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Please use this identifier to cite or link to this item: http://nbn-resolving.de/urn:nbn:de:hebis:34-2015030247557

Title: Social Inequality and Social Policy outside the OECD
Other Titles: A New Research Perspective on Latin America
Authors: Burchardt, Hans-JürgenWeinmann, Nico
???metadata.dc.subject.ddc???: 320 - Politik (Political science)
Issue Date: Jan-2012
Publisher: ICDD, International Center for Development and Decent Work, University of Kassel
Series/Report no.: ICDD Working PapersNo. 5
Abstract: Almost all Latin American countries are still marked by extreme forms of social inequality – and to an extent, this seems to be the case regardless of national differences in the economic development model or the strength of democracy and the welfare state. Recent research highlights the fact that the heterogeneous labour markets in the region are a key source of inequality. At the same time, there is a strengthening of ‘exclusive’ social policy, which is located at the fault lines of the labour market and is constantly (re-)producing market-mediated disparities. In the last three decades, this type of social policy has even enjoyed democratic legitimacy. These dynamics challenge many of the assumptions guiding social policy and democratic theory, which often attempt to account for the specificities of the region by highlighting the purported flaws of certain policies. We suggest taking a different perspective: social policy in Latin American should not be grasped as a deficient or flawed type of social policy, but as a very successful relation of political domination. ‘Relational social analysis’ locates social policy in the ‘tension zone’ constituted by the requirements of economic reproduction, demands for democratic legitimacy and the relative autonomy of the state. From this vantage point, we will make the relation of domination in question accessible for empirical research. It seems particularly useful for this purpose to examine the recent shifts in the Latin American labour markets, which have undergone numerous reforms. We will examine which mechanisms, institutions and constellations of actors block or activate the potentials of redistribution inherent in such processes of political reform. This will enable us to explore the socio-political field of forces that has been perpetuating the social inequalities in Latin America for generations.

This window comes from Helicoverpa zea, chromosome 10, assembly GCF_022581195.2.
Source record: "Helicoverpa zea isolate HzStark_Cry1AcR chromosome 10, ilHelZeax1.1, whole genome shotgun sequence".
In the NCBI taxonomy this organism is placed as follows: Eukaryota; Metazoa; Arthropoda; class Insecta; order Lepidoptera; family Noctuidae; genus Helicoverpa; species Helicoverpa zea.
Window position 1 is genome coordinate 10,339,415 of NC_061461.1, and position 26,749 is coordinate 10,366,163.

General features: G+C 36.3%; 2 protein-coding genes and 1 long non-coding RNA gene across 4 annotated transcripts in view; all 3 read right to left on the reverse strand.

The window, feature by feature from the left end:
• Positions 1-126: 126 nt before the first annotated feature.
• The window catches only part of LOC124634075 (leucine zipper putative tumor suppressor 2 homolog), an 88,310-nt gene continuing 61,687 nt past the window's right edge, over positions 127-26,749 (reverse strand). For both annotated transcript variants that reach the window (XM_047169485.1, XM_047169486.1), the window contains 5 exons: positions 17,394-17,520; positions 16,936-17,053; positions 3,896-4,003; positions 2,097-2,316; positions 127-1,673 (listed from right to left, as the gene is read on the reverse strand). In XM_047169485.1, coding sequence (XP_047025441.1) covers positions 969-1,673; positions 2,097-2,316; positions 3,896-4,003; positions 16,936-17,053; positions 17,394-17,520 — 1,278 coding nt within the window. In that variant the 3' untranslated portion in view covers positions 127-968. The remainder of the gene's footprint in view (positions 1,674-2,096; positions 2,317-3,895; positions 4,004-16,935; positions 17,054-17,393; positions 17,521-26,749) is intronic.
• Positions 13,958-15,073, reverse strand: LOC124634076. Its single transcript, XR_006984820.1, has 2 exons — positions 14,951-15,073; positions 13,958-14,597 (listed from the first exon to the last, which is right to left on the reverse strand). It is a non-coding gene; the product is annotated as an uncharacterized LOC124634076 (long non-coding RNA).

URI: urn:nbn:de:hebis:34-2015030247557
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